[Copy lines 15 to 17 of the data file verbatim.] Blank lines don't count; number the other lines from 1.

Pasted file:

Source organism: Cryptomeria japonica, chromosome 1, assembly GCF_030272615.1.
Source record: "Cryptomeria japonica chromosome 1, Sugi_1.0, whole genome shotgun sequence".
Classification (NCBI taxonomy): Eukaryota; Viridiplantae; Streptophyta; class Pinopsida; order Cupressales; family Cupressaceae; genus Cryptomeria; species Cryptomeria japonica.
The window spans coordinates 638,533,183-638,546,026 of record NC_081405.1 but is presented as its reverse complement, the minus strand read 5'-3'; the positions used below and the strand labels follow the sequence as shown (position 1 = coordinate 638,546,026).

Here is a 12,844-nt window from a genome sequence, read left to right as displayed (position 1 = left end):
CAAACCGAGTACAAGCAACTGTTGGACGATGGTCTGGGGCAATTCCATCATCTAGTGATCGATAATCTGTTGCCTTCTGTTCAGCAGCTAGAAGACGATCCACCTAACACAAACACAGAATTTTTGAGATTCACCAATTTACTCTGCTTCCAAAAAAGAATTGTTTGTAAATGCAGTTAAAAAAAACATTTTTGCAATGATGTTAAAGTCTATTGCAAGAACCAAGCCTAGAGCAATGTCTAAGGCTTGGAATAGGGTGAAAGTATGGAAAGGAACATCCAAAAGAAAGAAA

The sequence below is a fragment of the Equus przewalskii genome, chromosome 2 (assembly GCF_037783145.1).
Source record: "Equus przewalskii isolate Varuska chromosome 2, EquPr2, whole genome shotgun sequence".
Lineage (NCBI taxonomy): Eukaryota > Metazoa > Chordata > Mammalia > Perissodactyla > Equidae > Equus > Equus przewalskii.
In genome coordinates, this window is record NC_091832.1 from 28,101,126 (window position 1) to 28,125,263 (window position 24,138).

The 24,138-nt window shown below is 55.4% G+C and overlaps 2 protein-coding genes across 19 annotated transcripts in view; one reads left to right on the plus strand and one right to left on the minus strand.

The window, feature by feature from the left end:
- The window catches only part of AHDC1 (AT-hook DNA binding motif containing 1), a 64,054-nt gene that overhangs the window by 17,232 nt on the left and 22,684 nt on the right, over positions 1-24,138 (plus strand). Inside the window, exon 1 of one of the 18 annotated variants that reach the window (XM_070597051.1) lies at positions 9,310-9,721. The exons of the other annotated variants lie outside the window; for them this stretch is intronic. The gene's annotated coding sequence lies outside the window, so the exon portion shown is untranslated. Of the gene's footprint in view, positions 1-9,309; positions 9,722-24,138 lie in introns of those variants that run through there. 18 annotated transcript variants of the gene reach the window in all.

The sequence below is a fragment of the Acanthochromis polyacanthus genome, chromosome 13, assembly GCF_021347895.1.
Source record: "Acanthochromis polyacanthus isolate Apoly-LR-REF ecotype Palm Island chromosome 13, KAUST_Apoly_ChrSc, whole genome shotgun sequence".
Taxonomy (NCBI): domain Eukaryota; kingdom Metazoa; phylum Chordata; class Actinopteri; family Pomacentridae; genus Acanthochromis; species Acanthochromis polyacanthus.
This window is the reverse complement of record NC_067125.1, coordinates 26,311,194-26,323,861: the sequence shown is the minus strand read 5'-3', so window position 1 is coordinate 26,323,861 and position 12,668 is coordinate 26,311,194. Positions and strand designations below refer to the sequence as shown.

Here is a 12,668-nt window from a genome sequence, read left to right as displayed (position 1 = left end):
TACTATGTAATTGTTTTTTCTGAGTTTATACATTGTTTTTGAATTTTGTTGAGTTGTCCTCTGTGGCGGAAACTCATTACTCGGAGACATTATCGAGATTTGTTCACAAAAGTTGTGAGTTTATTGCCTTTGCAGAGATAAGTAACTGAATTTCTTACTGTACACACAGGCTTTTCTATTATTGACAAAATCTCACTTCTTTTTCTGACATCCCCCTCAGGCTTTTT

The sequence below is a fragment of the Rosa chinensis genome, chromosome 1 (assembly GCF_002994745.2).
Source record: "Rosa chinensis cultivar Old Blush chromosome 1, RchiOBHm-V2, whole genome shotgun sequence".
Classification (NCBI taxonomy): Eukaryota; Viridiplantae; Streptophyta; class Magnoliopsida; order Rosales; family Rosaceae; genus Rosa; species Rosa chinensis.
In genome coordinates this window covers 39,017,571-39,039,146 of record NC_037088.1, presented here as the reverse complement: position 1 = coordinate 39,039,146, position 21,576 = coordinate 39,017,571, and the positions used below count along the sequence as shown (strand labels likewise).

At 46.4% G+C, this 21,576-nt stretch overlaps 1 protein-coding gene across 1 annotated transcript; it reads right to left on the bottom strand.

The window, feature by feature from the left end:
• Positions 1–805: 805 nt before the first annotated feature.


Source record: "Acanthochromis polyacanthus isolate Apoly-LR-REF ecotype Palm Island chromosome 13, KAUST_Apoly_ChrSc, whole genome shotgun sequence".
Taxonomy (NCBI): domain Eukaryota; kingdom Metazoa; phylum Chordata; class Actinopteri; family Pomacentridae; genus Acanthochromis; species Acanthochromis polyacanthus.
This window is the reverse complement of record NC_067125.1, coordinates 26,311,194-26,323,861: the sequence shown is the minus strand read 5'-3', so window position 1 is coordinate 26,323,861 and position 12,668 is coordinate 26,311,194. Positions and strand designations below refer to the sequence as shown.